Student loan refinancing is when a borrower has a new lender pay off some or all of the borrower’s existing student loans. Borrowers usually refinance to secure lower interest rates or lower payments with their new lender. From the borrower perspective, the process is pretty much transferring your debt from one company to another. The goal in the transfer is to get better terms with the new lender than with the old one.
The process of refinancing is pretty simple. Interested borrowers apply for refinancing with a company that offers student loan consolidation or refinancing services. If the application is approved, the new lender makes contact with the old lender to determine the payoff amount. Once the new lender pays off the old loan in full, the borrower now has to pay off the new loan under the terms of the new loan.
Who can refinance?
If you have student loan debt, you can refinance. Where things get tricky is the application process.
When you refinance with a new lender, that new lender assumes the risk that you might not be able to pay back the loan with interest. As a result, different lenders have different requirements for refinancing applications. Most lenders will look to see if you have a good credit score and income. If they don’t think you can afford to make the payments on your new loan, you probably won’t be approved. Lenders also will look at other factors, such as where you went to school, whether or not you graduated, and your program of study.
Typically the biggest roadblock to refinancing is getting credit approval.
Who shouldn’t refinance?
It is important to note that refinancing your loans is not always a good idea. Even if you lock in lower interest rates, refinancing can still be a mistake.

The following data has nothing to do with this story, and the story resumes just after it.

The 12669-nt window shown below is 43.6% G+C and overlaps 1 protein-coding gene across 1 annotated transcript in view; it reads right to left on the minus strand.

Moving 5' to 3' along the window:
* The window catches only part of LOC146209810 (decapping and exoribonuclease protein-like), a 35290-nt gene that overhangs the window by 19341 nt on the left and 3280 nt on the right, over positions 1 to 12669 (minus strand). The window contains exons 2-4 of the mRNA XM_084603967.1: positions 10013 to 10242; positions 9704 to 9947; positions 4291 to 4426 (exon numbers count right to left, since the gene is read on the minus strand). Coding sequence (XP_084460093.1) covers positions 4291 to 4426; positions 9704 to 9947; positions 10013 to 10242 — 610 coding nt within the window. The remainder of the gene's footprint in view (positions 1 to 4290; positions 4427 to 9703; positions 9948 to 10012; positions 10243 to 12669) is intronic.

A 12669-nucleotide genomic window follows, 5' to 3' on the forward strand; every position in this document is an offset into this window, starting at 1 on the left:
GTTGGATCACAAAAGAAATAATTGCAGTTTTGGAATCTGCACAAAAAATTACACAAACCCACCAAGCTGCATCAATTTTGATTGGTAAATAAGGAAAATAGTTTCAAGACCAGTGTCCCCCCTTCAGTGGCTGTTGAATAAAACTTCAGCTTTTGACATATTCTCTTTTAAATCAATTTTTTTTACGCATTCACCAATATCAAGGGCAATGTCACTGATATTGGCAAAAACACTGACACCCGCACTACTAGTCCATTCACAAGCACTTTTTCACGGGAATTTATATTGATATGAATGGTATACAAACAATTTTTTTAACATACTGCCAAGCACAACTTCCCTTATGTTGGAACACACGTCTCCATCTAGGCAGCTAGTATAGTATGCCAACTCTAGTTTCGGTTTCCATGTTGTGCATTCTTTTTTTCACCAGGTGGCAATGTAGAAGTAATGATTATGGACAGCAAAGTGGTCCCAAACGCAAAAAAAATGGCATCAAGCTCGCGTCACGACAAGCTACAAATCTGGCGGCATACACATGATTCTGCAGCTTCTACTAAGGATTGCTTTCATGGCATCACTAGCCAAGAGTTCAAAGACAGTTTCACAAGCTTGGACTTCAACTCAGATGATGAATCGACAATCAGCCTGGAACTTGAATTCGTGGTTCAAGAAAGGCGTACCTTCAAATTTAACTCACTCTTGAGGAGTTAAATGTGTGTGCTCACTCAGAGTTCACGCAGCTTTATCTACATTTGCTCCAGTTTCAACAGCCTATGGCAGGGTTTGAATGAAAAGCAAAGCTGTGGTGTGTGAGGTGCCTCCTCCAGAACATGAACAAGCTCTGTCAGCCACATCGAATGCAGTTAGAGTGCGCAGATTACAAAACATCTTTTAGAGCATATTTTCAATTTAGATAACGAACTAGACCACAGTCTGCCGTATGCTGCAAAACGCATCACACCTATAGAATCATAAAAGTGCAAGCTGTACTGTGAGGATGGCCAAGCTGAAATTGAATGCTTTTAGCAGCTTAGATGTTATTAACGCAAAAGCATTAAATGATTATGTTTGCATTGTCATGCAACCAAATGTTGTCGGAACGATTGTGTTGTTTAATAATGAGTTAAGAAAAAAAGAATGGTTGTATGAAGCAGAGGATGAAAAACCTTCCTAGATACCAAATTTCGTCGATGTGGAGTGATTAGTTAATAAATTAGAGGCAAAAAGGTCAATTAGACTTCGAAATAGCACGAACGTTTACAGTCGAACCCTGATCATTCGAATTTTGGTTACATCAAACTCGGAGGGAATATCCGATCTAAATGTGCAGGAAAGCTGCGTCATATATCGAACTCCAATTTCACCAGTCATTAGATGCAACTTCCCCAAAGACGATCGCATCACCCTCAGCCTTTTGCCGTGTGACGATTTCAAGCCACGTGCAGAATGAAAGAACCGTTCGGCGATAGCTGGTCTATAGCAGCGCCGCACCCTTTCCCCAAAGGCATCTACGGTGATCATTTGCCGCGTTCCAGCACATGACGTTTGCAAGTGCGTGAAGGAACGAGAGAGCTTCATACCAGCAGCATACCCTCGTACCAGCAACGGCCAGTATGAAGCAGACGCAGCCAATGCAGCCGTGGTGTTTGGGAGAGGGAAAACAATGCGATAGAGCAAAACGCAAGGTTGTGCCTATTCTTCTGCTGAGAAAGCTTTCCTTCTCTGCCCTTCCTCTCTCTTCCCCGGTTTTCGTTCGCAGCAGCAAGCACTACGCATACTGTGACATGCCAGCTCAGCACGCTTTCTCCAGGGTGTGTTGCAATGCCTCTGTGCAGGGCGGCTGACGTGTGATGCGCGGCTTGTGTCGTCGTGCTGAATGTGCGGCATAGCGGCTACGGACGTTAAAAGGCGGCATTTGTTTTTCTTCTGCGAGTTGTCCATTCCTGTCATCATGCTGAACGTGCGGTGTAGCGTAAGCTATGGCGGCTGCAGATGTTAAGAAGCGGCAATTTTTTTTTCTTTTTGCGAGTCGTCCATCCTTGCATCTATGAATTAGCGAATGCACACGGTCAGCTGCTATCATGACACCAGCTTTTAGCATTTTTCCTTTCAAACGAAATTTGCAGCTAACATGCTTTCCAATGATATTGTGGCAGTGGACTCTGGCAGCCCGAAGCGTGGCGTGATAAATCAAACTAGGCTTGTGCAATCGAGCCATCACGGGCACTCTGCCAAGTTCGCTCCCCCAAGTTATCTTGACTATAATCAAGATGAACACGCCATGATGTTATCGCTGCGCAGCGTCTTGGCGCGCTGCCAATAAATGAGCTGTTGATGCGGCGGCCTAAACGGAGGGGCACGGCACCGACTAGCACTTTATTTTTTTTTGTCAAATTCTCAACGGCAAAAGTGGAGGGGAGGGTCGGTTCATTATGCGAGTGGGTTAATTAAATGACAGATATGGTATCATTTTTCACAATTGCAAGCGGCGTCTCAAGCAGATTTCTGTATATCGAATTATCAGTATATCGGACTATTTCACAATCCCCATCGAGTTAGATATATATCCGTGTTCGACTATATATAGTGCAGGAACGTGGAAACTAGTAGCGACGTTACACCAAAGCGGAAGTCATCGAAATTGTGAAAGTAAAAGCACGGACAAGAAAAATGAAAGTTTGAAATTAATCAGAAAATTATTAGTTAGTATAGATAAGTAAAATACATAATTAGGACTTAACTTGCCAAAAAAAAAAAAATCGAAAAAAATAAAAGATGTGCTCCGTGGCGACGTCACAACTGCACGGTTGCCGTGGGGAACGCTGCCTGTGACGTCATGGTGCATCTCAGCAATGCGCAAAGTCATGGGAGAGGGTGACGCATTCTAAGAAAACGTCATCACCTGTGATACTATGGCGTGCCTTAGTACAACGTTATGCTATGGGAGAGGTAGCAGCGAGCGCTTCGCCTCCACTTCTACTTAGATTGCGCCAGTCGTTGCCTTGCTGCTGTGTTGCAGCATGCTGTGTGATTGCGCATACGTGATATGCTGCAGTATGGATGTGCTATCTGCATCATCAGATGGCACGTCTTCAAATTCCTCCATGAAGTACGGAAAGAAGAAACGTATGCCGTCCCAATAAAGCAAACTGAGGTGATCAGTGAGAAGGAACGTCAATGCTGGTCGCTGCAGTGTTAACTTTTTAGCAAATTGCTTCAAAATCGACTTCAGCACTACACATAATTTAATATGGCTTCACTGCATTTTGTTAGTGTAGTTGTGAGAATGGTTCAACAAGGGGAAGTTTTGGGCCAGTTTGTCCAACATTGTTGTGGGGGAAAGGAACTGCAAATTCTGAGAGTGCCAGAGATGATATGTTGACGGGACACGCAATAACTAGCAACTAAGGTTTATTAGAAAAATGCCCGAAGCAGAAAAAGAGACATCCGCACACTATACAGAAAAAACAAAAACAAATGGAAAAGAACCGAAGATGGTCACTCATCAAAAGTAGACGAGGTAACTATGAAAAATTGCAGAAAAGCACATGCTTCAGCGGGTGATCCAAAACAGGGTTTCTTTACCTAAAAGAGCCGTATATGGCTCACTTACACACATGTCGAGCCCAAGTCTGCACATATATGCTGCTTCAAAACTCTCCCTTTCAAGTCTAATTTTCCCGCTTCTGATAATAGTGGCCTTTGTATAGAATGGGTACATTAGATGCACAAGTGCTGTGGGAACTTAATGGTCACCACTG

This is because refinancing creates an entirely new loan with new terms and a new contract. Brand new terms can later haunt a borrower. The classic example is refinancing federal student loans with a private lender. In many cases, borrowers are able to get much lower interest rates on the private market than they could with the federal government. The danger is that the federal loans have certain perks that have major value to borrowers. For example, federal loans come with payment plans based upon your income. Federal loans also have forgiveness programs such as public service student loan forgiveness. If you think there is a chance that you will take advantage of any of the federal “perks” it may make sense to hold off on refinancing.
Where can I refinance my student loans?
There are a large number of companies offering student loan refinancing services. (Note: if you are applying for consolidation, you are in the right place… consolidation is almost exactly the same thing as refinancing). The growth of student loan debt in the United States has created a huge market for refinancing companies. As a result, there are many companies to choose from, and it is very competitive. Some lenders, such as SoFi and Earnest, even offer a $150 incentive to new customers.
If you are unable to secure refinancing with a company that specializes in student loan refinancing, there may still be other options. For example, you could get a personal loan through your bank. The downside of funding loan refinancing with a company that does not specialize in student loans is that interest rates will typically be higher.
No matter where or when you choose to refinance your student loans, the most important thing is to make sure you are getting a good deal. Shop around to make sure you are getting a good interest rate and fair terms. It can be a time consuming process, but a 1% difference in interest rate can make a huge difference in your bottom line. As you shop around, be sure to check our student loan refinancing and reviews page. We try to put together a review for all of the major lenders in the business and keep track of the latest interest rates, terms, and promotions.